Heart of Darkness | Resident Evil 5 at 10
I don’t think the developers at Capcom intended to make Resident Evil 5 racist. I find it hard to believe that a group of mainly Japanese developers strolled into a meeting room one day and said: “Well Resident Evil 4 was the best game in the series yet but I feel like murdering black people en mass was what it was missing.” The series had always benefited from either exotic or othered locales: a mansion, an Arctic research station, a Spanish castle. Hence the chosen location of Africa.
Reality never really factored into the Resident Evil series and Resident Evil 5 didn’t buck that trend. Set in the fictional country of Kijuju the game has series regular Muscle Man Chris Redfield team up with Kijuju native and fellow Bioterrorism Security Assessment Alliance (BSAA) member Sheva Alomar. Tasked with recovering a bio-organic weapon (BOW) Chris and Sheva journey from a destitute city to a tribal swamp to an underground lab in pursuit of the series’ Big Bad Albert Wesker.
The name Kijuju sounds like a slapdash attempt at naming an African country. It sounds juvenile and insulting with little regard for the power of language and names. Resident Evil 4, a series highlight, had the decency to use actual Spanish when it set the game in Spain. The parasite turning people is called Los Plagas, literally the plague. Los Illuminados, the cult spreading the parasite, doesn’t need explaining. Admittedly the Spanish character in 4, Luis Sera, is dressed like a Captain Jack Sparrow impersonator and speaks like he came off a TV novella but you can’t have everything.
The African characters in Resident Evil 5 all have English (read colonial) accents, something last year’s Black Panther made every effort to avoid doing. The series had previously been dominated by all-American types so it was nice to see variety but in comparison to the African villagers the player systematically slaughters over six chapters both Sheva and the one other black character with lines, Josh Stone, feel very westernised.
It draws a distinct line between the black people we can accept and the black people we can’t. The African good guys wear Western clothes, wield Western weapons and speak in Western accents. The Africans Chris and Sheva kill wear tattered or tribal clothes, attack with hooks and hatchets and barely growl let alone speak. The distinction is hard to miss and Resident Evil 5’s lacklustre gameplay made it even easier to spot.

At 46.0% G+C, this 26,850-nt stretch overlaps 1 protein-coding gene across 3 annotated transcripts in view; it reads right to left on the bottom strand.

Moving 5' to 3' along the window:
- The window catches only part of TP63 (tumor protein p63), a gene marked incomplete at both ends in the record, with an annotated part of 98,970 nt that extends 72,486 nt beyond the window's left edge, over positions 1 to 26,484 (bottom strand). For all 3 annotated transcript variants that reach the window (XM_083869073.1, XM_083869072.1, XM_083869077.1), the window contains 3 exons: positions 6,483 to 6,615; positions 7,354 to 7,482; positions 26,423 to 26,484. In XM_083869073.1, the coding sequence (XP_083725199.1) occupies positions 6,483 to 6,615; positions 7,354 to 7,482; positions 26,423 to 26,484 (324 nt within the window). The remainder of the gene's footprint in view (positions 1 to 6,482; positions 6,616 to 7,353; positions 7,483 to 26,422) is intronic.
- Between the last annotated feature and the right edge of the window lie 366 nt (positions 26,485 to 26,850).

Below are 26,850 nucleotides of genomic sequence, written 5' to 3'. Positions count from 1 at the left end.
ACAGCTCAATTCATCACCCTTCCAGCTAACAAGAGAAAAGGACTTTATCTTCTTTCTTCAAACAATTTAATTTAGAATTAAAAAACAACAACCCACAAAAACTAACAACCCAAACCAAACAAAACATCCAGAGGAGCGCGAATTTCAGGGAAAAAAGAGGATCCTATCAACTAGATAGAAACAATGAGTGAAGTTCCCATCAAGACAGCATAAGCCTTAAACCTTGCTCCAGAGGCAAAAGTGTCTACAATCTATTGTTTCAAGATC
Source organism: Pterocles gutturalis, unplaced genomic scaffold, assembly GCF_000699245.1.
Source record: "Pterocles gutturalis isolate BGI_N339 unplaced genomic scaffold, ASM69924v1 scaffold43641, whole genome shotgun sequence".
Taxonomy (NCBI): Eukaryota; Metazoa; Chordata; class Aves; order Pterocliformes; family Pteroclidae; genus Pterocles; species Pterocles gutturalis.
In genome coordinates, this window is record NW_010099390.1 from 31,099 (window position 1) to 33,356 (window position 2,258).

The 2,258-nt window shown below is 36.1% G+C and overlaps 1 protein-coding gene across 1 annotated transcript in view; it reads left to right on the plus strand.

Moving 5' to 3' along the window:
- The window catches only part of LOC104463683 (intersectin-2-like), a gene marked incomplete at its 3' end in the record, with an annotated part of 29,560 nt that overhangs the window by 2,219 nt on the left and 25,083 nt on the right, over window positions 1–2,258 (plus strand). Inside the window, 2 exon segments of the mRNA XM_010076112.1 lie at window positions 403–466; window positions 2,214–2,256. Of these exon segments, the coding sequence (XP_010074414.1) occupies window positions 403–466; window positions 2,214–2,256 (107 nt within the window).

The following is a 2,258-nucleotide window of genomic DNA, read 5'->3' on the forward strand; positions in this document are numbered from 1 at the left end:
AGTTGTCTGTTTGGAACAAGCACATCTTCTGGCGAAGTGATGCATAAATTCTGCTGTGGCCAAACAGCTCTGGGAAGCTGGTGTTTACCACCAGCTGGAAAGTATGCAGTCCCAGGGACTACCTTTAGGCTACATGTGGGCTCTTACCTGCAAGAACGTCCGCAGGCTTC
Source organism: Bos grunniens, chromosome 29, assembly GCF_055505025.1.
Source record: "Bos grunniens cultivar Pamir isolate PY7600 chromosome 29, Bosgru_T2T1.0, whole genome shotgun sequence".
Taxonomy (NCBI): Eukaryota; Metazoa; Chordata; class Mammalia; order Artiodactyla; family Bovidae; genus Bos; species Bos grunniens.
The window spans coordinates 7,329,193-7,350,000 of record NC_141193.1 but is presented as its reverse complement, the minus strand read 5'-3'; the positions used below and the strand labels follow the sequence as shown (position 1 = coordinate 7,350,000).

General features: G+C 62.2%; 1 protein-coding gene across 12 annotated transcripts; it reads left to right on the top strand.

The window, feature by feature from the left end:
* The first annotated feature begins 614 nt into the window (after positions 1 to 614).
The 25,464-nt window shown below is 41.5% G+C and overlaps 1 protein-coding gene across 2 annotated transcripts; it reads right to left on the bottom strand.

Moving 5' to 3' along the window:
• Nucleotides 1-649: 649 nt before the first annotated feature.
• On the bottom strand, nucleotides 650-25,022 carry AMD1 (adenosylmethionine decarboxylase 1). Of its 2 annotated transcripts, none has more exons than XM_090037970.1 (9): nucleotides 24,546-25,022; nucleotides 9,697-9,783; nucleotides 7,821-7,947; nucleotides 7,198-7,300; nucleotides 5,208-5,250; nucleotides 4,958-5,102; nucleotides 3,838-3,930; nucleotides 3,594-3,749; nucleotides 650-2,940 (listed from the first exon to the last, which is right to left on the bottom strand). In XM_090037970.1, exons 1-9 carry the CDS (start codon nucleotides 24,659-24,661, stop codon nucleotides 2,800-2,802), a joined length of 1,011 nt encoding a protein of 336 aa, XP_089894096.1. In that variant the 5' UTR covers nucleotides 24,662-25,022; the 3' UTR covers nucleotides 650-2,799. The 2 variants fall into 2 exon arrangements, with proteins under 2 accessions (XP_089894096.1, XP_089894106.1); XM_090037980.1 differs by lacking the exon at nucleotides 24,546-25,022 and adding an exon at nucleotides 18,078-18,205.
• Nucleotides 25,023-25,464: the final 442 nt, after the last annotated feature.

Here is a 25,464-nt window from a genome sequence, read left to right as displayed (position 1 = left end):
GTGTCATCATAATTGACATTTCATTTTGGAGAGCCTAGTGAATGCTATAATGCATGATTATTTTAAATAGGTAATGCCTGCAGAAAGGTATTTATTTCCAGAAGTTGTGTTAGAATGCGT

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The combat in Resident Evil 5 was, to put it bluntly, a slog. The Majini – the game’s name for the infected – are fine to fight on their own but it’s when other BOWs come into play that things get boring. One standout is the Dr Salvadore-esque enemy. Dr Salvadore was a chainsaw wielding enemy that appeared rarely and scarily in Resident Evil 4. He was slow, dangerous and a bullet sponge. He was used effectively whereas his Resident Evil 5 counterpart popped up far too often in areas far too difficult to maneuvre around. Getting within a foot of him meant instant death something that happened a lot in Resident Evil 5’s cramped spaces.
Much of Resident Evil 5 was a pale imitation of what made Resident Evil 4 so good and scary. Much like Dr Salvadore’s dollar store impersonator so too was there a giant troll-like monster, a battle on a boat and a fight against a mutated megalomaniac at the end. Resident Evil 4 had its camp moments but they were entertaining especially when set against the putrid and gory boss fights. Resident Evil 5 took itself far too seriously. It was the exact moment where the series began to lose it’s way and it wouldn’t find it’s way back until nearly a decade later.
There’s an interesting geo-political story hidden beneath the murk and madness that so clearly suffuses Resident Evil 5 but it’s told the wrong way from the wrong perspective. Chris Redfield is a decent guy but, much like his erstwhile companion Leon Kennedy, he is a tad dull. Sheva Alomar would have been the better choice but her story was sacrificed on the altar of co-op play. Instead of being the engaging take on Western imperialism’s in Africa Resident Evil 5 is instead another Bland But Well-Meaning White Man Saves The World story.
Resident Evil’s male heroes may have always left something to be desired but the same can’t be said of it’s villains. They are mostly stock characters and archetypes but they are hammed up by some stellar voice acting. BOW courier and eventual river monster Ricardo Irving is only the beginning. If Resident Evil 5 did one thing right it was bring back Albert Wesker.
Ever since the Full Motion Video (FMV) opening – posted below, it’s a hoot – Wesker has looked like he’s been waiting on a call from the Wachowski’s. The man dresses like an Aryan Neo and wouldn’t look out of place in Speed Racer. Stoic and imperious in the original and Resident Evil 0 Wesker is out-and-out insane in 5. His final bellow of “Chrrrriiiisssss!!!” as Chris, Sheva and Jill Valentine blow him away with rockets is one for the ages. Racism and bad politics aside Resident Evil 5’s final act gives Albert Wesker, arguably one of early gaming’s greatest villains, an unforgettable send-off.
Needless to say Resident Evil has improved since then (we don’t mention Umbrella Corps). Although Resident Evil 6 leaned as hard as it possibly could into action and camp it never completely derailed the franchise. Resident Evil 7: Biohazard saw a bizarre return to what had made the series so scary. The game never really felt like a numbered entry in the series but it’s opening, puzzles and Marguerite boss fight stand to it. Resident Evil has come a long way in its nearly 25 years of existence but its fifth entry will long be remembered for its ignorance and poor quality than it will for anything else.